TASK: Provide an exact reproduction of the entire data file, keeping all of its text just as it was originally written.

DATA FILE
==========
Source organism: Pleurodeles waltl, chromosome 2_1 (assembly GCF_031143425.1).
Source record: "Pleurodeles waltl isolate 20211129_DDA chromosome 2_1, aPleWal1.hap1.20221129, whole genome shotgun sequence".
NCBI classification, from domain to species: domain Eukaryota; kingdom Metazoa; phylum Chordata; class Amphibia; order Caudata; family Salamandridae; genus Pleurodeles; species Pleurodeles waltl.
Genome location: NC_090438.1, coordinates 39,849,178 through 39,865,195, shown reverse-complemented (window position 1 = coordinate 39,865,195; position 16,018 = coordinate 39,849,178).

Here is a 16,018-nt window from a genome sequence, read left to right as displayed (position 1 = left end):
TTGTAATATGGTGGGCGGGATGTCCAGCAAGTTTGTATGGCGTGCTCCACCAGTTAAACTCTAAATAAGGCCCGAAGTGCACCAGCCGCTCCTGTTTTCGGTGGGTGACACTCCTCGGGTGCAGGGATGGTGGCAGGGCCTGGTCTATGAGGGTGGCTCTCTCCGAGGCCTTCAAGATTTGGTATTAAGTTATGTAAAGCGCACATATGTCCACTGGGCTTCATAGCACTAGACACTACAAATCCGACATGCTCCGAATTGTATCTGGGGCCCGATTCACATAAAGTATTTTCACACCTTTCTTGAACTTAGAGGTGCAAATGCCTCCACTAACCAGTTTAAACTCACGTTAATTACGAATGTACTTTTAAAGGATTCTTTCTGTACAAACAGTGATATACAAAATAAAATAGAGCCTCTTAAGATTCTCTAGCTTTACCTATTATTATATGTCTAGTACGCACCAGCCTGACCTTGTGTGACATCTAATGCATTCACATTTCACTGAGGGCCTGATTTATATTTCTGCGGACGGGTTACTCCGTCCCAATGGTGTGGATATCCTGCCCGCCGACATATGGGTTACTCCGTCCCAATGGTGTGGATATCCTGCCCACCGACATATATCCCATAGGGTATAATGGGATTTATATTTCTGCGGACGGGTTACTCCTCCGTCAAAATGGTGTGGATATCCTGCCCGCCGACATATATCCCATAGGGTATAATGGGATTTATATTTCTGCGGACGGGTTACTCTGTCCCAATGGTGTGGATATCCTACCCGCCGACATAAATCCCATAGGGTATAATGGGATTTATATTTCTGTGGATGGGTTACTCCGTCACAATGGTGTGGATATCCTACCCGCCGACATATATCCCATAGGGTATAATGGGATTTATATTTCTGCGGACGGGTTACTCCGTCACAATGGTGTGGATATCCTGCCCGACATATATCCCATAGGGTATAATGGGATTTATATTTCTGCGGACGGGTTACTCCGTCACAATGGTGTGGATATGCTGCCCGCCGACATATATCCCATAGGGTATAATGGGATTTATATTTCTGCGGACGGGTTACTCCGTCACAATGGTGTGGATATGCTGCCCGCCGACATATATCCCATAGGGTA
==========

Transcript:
Source organism: Pleurodeles waltl, chromosome 2_1 (assembly GCF_031143425.1).
Source record: "Pleurodeles waltl isolate 20211129_DDA chromosome 2_1, aPleWal1.hap1.20221129, whole genome shotgun sequence".
NCBI classification, from domain to species: domain Eukaryota; kingdom Metazoa; phylum Chordata; class Amphibia; order Caudata; family Salamandridae; genus Pleurodeles; species Pleurodeles waltl.
Genome location: NC_090438.1, coordinates 39,849,178 through 39,865,195, shown reverse-complemented (window position 1 = coordinate 39,865,195; position 16,018 = coordinate 39,849,178).

Here is a 16,018-nt window from a genome sequence, read left to right as displayed (position 1 = left end):
TTGTAATATGGTGGGCGGGATGTCCAGCAAGTTTGTATGGCGTGCTCCACCAGTTAAACTCTAAATAAGGCCCGAAGTGCACCAGCCGCTCCTGTTTTCGGTGGGTGACACTCCTCGGGTGCAGGGATGGTGGCAGGGCCTGGTCTATGAGGGTGGCTCTCTCCGAGGCCTTCAAGATTTGGTATTAAGTTATGTAAAGCGCACATATGTCCACTGGGCTTCATAGCACTAGACACTACAAATCCGACATGCTCCGAATTGTATCTGGGGCCCGATTCACATAAAGTATTTTCACACCTTTCTTGAACTTAGAGGTGCAAATGCCTCCACTAACCAGTTTAAACTCACGTTAATTACGAATGTACTTTTAAAGGATTCTTTCTGTACAAACAGTGATATACAAAATAAAATAGAGCCTCTTAAGATTCTCTAGCTTTACCTATTATTATATGTCTAGTACGCACCAGCCTGACCTTGTGTGACATCTAATGCATTCACATTTCACTGAGGGCCTGATTTATATTTCTGCGGACGGGTTACTCCGTCCCAATGGTGTGGATATCCTGCCCGCCGACATATGGGTTACTCCGTCCCAATGGTGTGGATATCCTGCCCACCGACATATATCCCATAGGGTATAATGGGATTTATATTTCTGCGGACGGGTTACTCCTCCGTCAAAATGGTGTGGATATCCTGCCCGCCGACATATATCCCATAGGGTATAATGGGATTTATATTTCTGCGGACGGGTTACTCTGTCCCAATGGTGTGGATATCCTACCCGCCGACATAAATCCCATAGGGTATAATGGGATTTATATTTCTGTGGATGGGTTACTCCGTCACAATGGTGTGGATATCCTACCCGCCGACATATATCCCATAGGGTATAATGGGATTTATATTTCTGCGGACGGGTTACTCCGTCACAATGGTGTGGATATCCTGCCCGACATATATCCCATAGGGTATAATGGGATTTATATTTCTGCGGACGGGTTACTCCGTCACAATGGTGTGGATATGCTGCCCGCCGACATATATCCCATAGGGTATAATGGGATTTATATTTCTGCGGACGGGTTACTCCGTCACAATGGTGTGGATATGCTGCCCGCCGACATATATCCCATAGGGTA